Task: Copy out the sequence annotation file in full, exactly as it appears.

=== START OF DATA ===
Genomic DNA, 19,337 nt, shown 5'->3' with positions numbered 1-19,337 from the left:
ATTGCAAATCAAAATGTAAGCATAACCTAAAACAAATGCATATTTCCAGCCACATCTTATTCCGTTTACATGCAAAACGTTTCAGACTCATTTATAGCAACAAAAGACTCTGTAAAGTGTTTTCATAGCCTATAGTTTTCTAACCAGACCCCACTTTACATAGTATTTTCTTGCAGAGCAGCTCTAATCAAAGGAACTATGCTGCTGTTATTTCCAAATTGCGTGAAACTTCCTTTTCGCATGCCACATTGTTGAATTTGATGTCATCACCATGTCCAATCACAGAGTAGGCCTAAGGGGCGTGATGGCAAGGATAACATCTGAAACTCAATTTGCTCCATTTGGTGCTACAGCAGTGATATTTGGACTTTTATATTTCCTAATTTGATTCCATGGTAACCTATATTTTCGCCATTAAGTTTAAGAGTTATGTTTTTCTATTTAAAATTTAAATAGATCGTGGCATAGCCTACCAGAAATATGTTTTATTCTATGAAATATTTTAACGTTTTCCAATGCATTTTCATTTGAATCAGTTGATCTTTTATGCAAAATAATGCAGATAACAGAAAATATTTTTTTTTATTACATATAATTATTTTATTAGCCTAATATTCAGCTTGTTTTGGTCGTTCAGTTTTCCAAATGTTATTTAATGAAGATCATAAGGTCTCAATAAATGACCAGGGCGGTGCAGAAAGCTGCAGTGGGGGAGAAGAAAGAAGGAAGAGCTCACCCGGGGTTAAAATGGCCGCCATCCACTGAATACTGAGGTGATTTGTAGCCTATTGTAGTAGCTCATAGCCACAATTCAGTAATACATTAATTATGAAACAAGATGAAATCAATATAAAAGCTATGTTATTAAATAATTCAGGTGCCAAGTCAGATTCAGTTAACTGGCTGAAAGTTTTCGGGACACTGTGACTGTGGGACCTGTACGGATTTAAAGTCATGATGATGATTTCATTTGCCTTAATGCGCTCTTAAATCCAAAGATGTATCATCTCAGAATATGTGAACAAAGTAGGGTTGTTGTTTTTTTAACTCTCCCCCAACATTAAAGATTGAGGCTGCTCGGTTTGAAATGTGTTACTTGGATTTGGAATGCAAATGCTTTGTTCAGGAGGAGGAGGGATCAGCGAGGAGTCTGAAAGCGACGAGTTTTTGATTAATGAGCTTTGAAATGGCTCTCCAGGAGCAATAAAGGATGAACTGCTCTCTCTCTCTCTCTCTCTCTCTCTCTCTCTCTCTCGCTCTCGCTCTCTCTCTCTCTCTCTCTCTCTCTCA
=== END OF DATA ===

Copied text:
Genomic DNA, 19,337 nt, shown 5'->3' with positions numbered 1-19,337 from the left:
ATTGCAAATCAAAATGTAAGCATAACCTAAAACAAATGCATATTTCCAGCCACATCTTATTCCGTTTACATGCAAAACGTTTCAGACTCATTTATAGCAACAAAAGACTCTGTAAAGTGTTTTCATAGCCTATAGTTTTCTAACCAGACCCCACTTTACATAGTATTTTCTTGCAGAGCAGCTCTAATCAAAGGAACTATGCTGCTGTTATTTCCAAATTGCGTGAAACTTCCTTTTCGCATGCCACATTGTTGAATTTGATGTCATCACCATGTCCAATCACAGAGTAGGCCTAAGGGGCGTGATGGCAAGGATAACATCTGAAACTCAATTTGCTCCATTTGGTGCTACAGCAGTGATATTTGGACTTTTATATTTCCTAATTTGATTCCATGGTAACCTATATTTTCGCCATTAAGTTTAAGAGTTATGTTTTTCTATTTAAAATTTAAATAGATCGTGGCATAGCCTACCAGAAATATGTTTTATTCTATGAAATATTTTAACGTTTTCCAATGCATTTTCATTTGAATCAGTTGATCTTTTATGCAAAATAATGCAGATAACAGAAAATATTTTTTTTTATTACATATAATTATTTTATTAGCCTAATATTCAGCTTGTTTTGGTCGTTCAGTTTTCCAAATGTTATTTAATGAAGATCATAAGGTCTCAATAAATGACCAGGGCGGTGCAGAAAGCTGCAGTGGGGGAGAAGAAAGAAGGAAGAGCTCACCCGGGGTTAAAATGGCCGCCATCCACTGAATACTGAGGTGATTTGTAGCCTATTGTAGTAGCTCATAGCCACAATTCAGTAATACATTAATTATGAAACAAGATGAAATCAATATAAAAGCTATGTTATTAAATAATTCAGGTGCCAAGTCAGATTCAGTTAACTGGCTGAAAGTTTTCGGGACACTGTGACTGTGGGACCTGTACGGATTTAAAGTCATGATGATGATTTCATTTGCCTTAATGCGCTCTTAAATCCAAAGATGTATCATCTCAGAATATGTGAACAAAGTAGGGTTGTTGTTTTTTTAACTCTCCCCCAACATTAAAGATTGAGGCTGCTCGGTTTGAAATGTGTTACTTGGATTTGGAATGCAAATGCTTTGTTCAGGAGGAGGAGGGATCAGCGAGGAGTCTGAAAGCGACGAGTTTTTGATTAATGAGCTTTGAAATGGCTCTCCAGGAGCAATAAAGGATGAACTGCTCTCTCTCTCTCTCTCTCTCTCTCTCTCTCTCTCTCGCTCTCGCTCTCTCTCTCTCTCTCTCTCTCTCTCA